Due in full-scale production in the second half of this year for first sales just before Christmas, Cullinan is one of the principal reasons why Rolls-Royce has been investing heavily to re-configure its two key manufacturing facilities — the aluminium body “centre of excellence” at Unterhollerau near Munich, where there will soon be two body lines for all models, and at the flagship engine and final assembly plant at Goodwood, southern England, where every Rolls-Royce, regardless of body style, will in future be made on a single, high adaptable production line.
Cullinan is Rolls-Royce’s first SUV in 112 years - if you discount some extraordinary armoured saloon-based fighting vehicles of the World War One era and after — and it is also the company’s first-ever 4x4, a great leap forward especially if you consider that Cullinan’s system is a latest-tech, electronically controlled, highly configurable permanent all-wheel drive set-up. This is only the second new Rolls to use the all new, highly flexible “Architecture of Luxury” aluminium spaceframe introduced recently with the latest Phantom 8 limousine and earmarked for every future Rolls-Royce including the second-generation Ghost saloon, next to arrive after Cullinan.
Q&A: Torsten Müller-Otvös - Rolls-Royce CEO
In its current form the Ghost saloon uses BMW 7-series parts extensively because when it was announced back in 2006, Rolls bosses reckoned that was the best way to go. They have since concluded that designing a uniquely versatile aluminium space frame that can support all designs is a far better way of meet Rolls-Royce’s uncompromising requirements. In Cullinan, body rigidity is a particular feature: the new Phantom’s spaceframe is already 30% stiffer that its predecessor’s, and the Cullinan is stiffer still.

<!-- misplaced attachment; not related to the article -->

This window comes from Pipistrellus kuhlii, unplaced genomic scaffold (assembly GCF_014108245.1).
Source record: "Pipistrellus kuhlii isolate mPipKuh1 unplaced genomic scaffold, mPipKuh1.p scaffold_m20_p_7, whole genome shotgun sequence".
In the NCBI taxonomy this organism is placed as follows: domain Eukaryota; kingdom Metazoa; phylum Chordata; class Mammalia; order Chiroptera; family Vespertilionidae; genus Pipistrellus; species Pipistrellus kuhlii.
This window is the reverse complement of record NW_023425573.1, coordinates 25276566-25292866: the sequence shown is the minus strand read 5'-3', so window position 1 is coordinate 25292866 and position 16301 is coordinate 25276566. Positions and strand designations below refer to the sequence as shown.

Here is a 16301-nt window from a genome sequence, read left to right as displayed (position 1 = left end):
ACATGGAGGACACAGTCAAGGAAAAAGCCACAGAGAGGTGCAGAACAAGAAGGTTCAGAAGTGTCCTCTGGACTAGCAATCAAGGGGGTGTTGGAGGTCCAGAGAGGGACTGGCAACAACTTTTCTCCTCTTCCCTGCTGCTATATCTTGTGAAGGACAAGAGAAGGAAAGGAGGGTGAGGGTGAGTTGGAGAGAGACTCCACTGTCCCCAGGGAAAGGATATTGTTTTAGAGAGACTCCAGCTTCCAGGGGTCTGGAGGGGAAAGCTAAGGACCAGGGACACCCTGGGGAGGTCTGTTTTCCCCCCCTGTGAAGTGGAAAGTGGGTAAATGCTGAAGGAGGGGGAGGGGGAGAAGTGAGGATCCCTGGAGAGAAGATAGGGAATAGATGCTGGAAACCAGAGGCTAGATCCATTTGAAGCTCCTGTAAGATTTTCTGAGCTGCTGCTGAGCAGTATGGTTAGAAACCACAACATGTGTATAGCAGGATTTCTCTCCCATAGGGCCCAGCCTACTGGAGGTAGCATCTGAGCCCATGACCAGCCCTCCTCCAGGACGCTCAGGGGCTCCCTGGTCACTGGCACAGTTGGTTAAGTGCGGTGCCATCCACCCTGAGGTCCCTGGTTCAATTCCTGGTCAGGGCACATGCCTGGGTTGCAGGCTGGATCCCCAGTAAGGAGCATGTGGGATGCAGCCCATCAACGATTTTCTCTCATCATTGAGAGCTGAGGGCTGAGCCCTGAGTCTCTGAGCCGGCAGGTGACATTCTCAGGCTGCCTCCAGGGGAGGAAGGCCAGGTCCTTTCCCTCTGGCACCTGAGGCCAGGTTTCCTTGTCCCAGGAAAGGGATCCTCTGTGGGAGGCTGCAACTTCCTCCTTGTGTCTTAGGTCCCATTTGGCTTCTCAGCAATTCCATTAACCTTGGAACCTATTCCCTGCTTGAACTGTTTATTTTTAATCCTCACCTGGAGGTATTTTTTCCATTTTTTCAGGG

Though shorter by over 400 mm and higher (by nearly 200mm) than the new Phantom, the Cullinan is still a very big car against the standard length Bentley Bentayga and the extended wheelbase Range Rover. The Cullinan’s quoted kerb weight is 2660kg, 100kg more than the Phantom’s official figure and 200kg more than the Bentley.
The Cullinan’s self-levelling air suspension, all-independent by double wishbones at the front and a multi-link layout at the rear — with active anti-roll bars acting on wheels — is a “thorough re-engineering” of the Phantom’s layout. Mostly, it gets air struts with more volume to provide relaxed ride rates over a longer travel plus reinforced and axles.
The 4x4 system’s drive runs forward to the front wheels from the rear of the gearbox, but there’s no high-low range split. Given the presence of a torque converter, the ZF automatic gearbox’s surfeit of ratios, and the engine’s impressive low-end torque, no low ratio set is needed. A so-called Everywhere button switches a dozen powertrain and suspension elements to meet any bigger challenges, and it’s possible to sharpen your Cullinan’s behaviour more by special settings for conditions like snow, rock-crawling and sand.